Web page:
The chairman of the military's Joint Chiefs of Staff said Monday "it would be premature for me to judge" the outcome of a Pentagon investigation into the killing of as many as a dozen Iraqi civilians by Marines.

But at the same time, Marine Gen. Peter Pace said he believes its critically important to make the point that if certain service members are responsible for an atrocity there, "99.9 percent of our guys and gals are doing the job exactly the way they should be."

He also told FOX News that Gen. Mike Hagee, commandant of the Marine Corps, is going to reinforce the idea with the Marines "that that's what American fighting men and women do, they perform their mission with honor and dignity.

"And we'll let this investigation take its course and see where it goes and make it public," Pace said.

Pace's interview came a day after Rep. John Murtha, a decorated Marine war veteran and prominent critic of Iraq policy, said the incident could undermine U.S. efforts there more than the Abu Ghraib prison scandal did.

Murtha, D-Pa., also charged that the shootings last November at Haditha, a city in the Anbar province of western Iraq that has been plagued by insurgents, were covered up.

"Who covered it up, why did they cover it up, why did they wait so long?" Murtha said on Sunday "This Week" on ABC. "We don't know how far it goes. It goes right up the chain of command."

A bomb rocked a military convoy on Nov. 19, killing a Marine. Marines then shot and killed unarmed civilians in a taxi at the scene and went into two homes and shot other people, according to Murtha, who has been briefed by officials.

Iraqis who identified themselves as survivors of the killings described Marines shooting to death 19 people in three homes, among them a 77-year-old man in a wheelchair and a 4-year-old boy in one home and five children, ages 3 to 14, in another home, The New York Times reported Monday.

Those interviewed for the Times story said the men killed in the taxi were four students and the driver, all between the ages of 18 and 25. In one of the homes, according to the people interviewed for the Times story, Marines forced all the women to leave and then killed the four brothers they had detained.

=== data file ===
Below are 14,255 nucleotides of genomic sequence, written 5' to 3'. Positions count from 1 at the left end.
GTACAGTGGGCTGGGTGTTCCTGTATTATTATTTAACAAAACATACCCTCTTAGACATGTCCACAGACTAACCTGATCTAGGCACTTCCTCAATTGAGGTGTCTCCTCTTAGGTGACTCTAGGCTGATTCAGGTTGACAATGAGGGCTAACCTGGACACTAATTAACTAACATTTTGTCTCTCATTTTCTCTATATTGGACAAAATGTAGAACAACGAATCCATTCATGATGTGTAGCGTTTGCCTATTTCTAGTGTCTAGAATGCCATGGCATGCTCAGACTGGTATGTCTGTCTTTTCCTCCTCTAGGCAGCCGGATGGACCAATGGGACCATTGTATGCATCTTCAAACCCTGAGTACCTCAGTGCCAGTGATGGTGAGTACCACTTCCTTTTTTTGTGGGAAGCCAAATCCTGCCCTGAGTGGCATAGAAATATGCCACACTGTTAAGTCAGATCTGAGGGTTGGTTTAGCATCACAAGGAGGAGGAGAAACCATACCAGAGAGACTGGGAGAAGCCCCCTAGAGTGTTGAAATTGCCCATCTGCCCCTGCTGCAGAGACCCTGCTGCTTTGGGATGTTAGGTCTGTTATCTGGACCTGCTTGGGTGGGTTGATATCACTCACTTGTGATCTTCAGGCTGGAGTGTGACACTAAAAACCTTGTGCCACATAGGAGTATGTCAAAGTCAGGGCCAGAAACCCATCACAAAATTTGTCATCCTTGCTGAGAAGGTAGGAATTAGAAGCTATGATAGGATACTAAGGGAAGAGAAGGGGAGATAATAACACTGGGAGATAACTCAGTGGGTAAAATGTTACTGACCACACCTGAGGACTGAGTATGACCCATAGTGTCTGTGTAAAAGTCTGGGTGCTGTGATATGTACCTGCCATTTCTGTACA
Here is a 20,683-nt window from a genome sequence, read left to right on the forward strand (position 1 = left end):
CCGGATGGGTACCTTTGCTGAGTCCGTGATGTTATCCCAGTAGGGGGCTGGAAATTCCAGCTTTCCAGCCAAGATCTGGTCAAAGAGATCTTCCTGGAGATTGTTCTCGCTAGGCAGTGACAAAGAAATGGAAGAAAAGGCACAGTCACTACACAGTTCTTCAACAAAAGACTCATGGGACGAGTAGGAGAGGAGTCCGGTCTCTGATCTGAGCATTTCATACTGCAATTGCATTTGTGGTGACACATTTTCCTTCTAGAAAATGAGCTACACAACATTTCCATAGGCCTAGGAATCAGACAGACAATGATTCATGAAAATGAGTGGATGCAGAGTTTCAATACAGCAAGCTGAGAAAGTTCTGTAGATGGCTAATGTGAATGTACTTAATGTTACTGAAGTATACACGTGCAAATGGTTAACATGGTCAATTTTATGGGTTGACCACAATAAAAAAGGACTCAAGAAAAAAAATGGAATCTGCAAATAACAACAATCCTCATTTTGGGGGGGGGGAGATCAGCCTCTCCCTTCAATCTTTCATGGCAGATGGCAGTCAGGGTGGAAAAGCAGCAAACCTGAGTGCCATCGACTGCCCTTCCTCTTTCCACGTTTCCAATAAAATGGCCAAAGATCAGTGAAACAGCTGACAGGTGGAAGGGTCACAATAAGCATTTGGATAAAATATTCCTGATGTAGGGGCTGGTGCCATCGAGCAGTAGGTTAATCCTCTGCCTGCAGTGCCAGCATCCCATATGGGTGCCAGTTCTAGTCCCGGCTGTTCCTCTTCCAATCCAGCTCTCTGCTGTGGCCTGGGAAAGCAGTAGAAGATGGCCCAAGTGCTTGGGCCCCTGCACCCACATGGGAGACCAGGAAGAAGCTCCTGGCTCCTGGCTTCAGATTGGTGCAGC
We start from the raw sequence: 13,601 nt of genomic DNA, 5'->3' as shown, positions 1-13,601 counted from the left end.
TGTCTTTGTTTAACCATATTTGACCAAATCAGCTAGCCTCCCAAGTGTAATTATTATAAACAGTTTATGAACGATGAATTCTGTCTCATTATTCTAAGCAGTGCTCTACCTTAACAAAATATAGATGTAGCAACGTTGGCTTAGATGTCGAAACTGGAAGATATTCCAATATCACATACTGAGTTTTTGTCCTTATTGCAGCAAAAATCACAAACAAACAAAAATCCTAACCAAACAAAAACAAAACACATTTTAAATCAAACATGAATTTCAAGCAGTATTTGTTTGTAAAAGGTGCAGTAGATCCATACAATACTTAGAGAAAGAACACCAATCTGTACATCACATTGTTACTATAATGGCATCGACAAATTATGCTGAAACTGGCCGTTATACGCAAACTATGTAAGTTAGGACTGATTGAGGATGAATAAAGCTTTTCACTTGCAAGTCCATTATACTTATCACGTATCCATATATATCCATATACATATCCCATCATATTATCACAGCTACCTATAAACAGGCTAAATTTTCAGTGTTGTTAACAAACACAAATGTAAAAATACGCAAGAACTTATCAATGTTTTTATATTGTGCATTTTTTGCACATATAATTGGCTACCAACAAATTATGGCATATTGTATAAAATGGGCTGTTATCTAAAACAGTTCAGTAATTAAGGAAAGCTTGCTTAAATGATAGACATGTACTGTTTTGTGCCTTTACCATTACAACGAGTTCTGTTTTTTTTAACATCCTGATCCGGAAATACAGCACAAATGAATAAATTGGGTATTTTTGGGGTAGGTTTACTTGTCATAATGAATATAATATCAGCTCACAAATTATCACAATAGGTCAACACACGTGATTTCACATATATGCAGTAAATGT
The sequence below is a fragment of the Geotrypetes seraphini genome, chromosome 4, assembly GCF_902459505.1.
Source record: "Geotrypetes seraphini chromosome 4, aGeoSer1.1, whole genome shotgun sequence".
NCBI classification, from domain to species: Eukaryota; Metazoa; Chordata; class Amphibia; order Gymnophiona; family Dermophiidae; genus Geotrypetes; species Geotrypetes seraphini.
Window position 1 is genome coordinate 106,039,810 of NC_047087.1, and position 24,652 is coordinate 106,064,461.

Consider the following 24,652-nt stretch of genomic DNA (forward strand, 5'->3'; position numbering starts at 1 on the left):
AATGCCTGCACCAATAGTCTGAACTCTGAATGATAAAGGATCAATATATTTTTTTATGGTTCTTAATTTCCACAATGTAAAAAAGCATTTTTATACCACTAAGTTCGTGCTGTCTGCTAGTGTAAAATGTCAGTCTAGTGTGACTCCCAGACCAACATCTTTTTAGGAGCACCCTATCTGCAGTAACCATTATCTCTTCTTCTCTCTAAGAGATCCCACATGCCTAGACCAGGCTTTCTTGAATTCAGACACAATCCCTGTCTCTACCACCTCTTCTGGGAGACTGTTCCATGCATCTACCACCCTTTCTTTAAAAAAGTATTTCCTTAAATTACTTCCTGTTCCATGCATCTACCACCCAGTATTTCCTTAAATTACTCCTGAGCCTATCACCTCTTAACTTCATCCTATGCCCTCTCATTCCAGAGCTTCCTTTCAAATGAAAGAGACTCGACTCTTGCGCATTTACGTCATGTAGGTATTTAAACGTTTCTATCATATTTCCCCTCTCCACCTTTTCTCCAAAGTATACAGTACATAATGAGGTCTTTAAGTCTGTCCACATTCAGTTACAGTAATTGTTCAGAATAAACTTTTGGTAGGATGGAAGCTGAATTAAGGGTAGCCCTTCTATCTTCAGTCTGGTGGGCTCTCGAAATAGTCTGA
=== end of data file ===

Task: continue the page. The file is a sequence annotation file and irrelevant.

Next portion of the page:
Murtha said high-level reports he received indicated that no one fired upon the Marines or that there was any military action against the U.S. forces after the initial explosion. Yet the deaths were not seriously investigated until March because an early probe was stifled within days of the incident, he said.

"I will not excuse murder, and this is what happened," he said. "This investigation should have been over two or three weeks afterward and it should have been made public and people should have been held responsible for it."

Said Pace: "This investigation is ongoing. It would be premature for me to judge the outcome."

Asked how such a thing could have happened, he replied, "Fortunately, it does not happen very frequently, so there's no way to say historically why something like this might have happened. We'll find out."

Pace's predecessor, retired Gen. Richard Myers, told ABC's "Good Morning America" that he had "no idea" what happened but that "has been and there is an ongoing, thorough investigation."

Murtha repeated his view that the war in Iraq cannot be won militarily and needs political solutions, which he said were damaged by such incidents involving the U.S.

"This is the kind of war you have to win the hearts and minds of the people," he said. "And we're set back every time something like this happens. This is worse than Abu Ghraib."

The U.S. effort to win over Iraqis and others in the Arab world by fostering a democratic government was severely damaged when it was revealed that U.S. military personnel had abused and humiliated people held at Abu Ghraib, a prison outside of Baghdad.

The incident at Haditha has sparked two investigations -- one into the deadly encounter itself and another into whether it was the subject of a cover-up.

The second, noncriminal investigation is examining whether Marines sought to cover up what actually occurred that day and, in doing so, lied about having killed civilians without justification. The Marine Corps had initially attributed 15 civilian deaths to the car bombing and a firefight with insurgents, eight of whom the Marines reported had been killed.

A defense official, who spoke on condition of anonymity because he was not authorized to speak publicly, told The Associated Press on Friday that evidence gathered so far strongly indicated that the Haditha killings were unjustified.

Early this year, a videotape of the aftermath of the incident, showing the bodies of women and children, was obtained by Time magazine and Arab television stations. The military then undertook another investigation.

Sen. John Warner, the chairman of the Senate Armed Services Committee, said he would hold hearings on the killings but cautioned against reaching conclusions until the military concluded its investigation.

"There is this serious question, however, of what happened and when it happened and what was the immediate reaction of the senior officers in the Marine Corps when they began to gain knowledge of it," Warner said.

The Naval Criminal Investigative Service investigation into the shootings is not expected to be completed earlier than in June. Whether violations of the Uniform Code of Military Justice, including murder, would be pursued would be determined by a senior Marine commander in Iraq.

The NCIS also is conducting a criminal investigation into another incident, the death of an Iraqi civilian on April 26, involving Marines in Hamandiyah, west of Baghdad.